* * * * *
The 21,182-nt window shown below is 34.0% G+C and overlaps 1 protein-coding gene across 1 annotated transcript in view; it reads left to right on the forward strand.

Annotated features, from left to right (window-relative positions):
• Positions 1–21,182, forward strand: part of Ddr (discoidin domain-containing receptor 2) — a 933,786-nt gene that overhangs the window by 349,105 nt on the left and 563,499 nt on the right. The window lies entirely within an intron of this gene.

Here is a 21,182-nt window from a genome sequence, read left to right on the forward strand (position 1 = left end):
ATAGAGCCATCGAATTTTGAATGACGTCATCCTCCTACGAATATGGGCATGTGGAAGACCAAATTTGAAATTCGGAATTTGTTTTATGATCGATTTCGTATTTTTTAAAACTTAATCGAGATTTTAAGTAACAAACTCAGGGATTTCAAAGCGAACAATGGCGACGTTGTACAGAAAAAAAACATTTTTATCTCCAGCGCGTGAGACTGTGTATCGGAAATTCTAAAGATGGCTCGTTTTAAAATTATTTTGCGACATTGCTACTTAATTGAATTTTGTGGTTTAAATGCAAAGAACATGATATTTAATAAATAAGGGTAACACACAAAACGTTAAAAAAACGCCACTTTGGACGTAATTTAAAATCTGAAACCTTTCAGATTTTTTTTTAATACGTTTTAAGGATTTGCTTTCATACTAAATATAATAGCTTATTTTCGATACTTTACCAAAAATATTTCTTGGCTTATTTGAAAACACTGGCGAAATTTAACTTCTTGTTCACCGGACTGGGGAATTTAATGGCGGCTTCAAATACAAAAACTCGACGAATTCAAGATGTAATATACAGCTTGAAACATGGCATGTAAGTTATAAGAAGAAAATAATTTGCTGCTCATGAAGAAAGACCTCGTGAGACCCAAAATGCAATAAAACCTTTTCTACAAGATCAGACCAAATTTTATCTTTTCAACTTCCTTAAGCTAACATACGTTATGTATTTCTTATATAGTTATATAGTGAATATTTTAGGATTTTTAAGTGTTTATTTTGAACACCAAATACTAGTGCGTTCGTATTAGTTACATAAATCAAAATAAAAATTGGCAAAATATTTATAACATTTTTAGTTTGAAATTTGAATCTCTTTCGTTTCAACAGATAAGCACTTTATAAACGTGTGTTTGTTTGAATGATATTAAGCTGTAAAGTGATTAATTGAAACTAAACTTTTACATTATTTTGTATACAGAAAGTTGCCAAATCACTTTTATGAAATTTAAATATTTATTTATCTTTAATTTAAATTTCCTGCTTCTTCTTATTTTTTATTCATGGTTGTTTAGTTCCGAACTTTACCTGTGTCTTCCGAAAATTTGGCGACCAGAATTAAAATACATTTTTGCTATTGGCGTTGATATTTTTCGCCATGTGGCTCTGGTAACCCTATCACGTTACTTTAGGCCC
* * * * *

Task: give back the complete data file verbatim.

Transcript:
The 21,182-nt window shown below is 34.0% G+C and overlaps 1 protein-coding gene across 1 annotated transcript in view; it reads left to right on the forward strand.

Annotated features, from left to right (window-relative positions):
• Positions 1–21,182, forward strand: part of Ddr (discoidin domain-containing receptor 2) — a 933,786-nt gene that overhangs the window by 349,105 nt on the left and 563,499 nt on the right. The window lies entirely within an intron of this gene.

Here is a 21,182-nt window from a genome sequence, read left to right on the forward strand (position 1 = left end):
ATAGAGCCATCGAATTTTGAATGACGTCATCCTCCTACGAATATGGGCATGTGGAAGACCAAATTTGAAATTCGGAATTTGTTTTATGATCGATTTCGTATTTTTTAAAACTTAATCGAGATTTTAAGTAACAAACTCAGGGATTTCAAAGCGAACAATGGCGACGTTGTACAGAAAAAAAACATTTTTATCTCCAGCGCGTGAGACTGTGTATCGGAAATTCTAAAGATGGCTCGTTTTAAAATTATTTTGCGACATTGCTACTTAATTGAATTTTGTGGTTTAAATGCAAAGAACATGATATTTAATAAATAAGGGTAACACACAAAACGTTAAAAAAACGCCACTTTGGACGTAATTTAAAATCTGAAACCTTTCAGATTTTTTTTTAATACGTTTTAAGGATTTGCTTTCATACTAAATATAATAGCTTATTTTCGATACTTTACCAAAAATATTTCTTGGCTTATTTGAAAACACTGGCGAAATTTAACTTCTTGTTCACCGGACTGGGGAATTTAATGGCGGCTTCAAATACAAAAACTCGACGAATTCAAGATGTAATATACAGCTTGAAACATGGCATGTAAGTTATAAGAAGAAAATAATTTGCTGCTCATGAAGAAAGACCTCGTGAGACCCAAAATGCAATAAAACCTTTTCTACAAGATCAGACCAAATTTTATCTTTTCAACTTCCTTAAGCTAACATACGTTATGTATTTCTTATATAGTTATATAGTGAATATTTTAGGATTTTTAAGTGTTTATTTTGAACACCAAATACTAGTGCGTTCGTATTAGTTACATAAATCAAAATAAAAATTGGCAAAATATTTATAACATTTTTAGTTTGAAATTTGAATCTCTTTCGTTTCAACAGATAAGCACTTTATAAACGTGTGTTTGTTTGAATGATATTAAGCTGTAAAGTGATTAATTGAAACTAAACTTTTACATTATTTTGTATACAGAAAGTTGCCAAATCACTTTTATGAAATTTAAATATTTATTTATCTTTAATTTAAATTTCCTGCTTCTTCTTATTTTTTATTCATGGTTGTTTAGTTCCGAACTTTACCTGTGTCTTCCGAAAATTTGGCGACCAGAATTAAAATACATTTTTGCTATTGGCGTTGATATTTTTCGCCATGTGGCTCTGGTAACCCTATCACGTTACTTTAGGCCC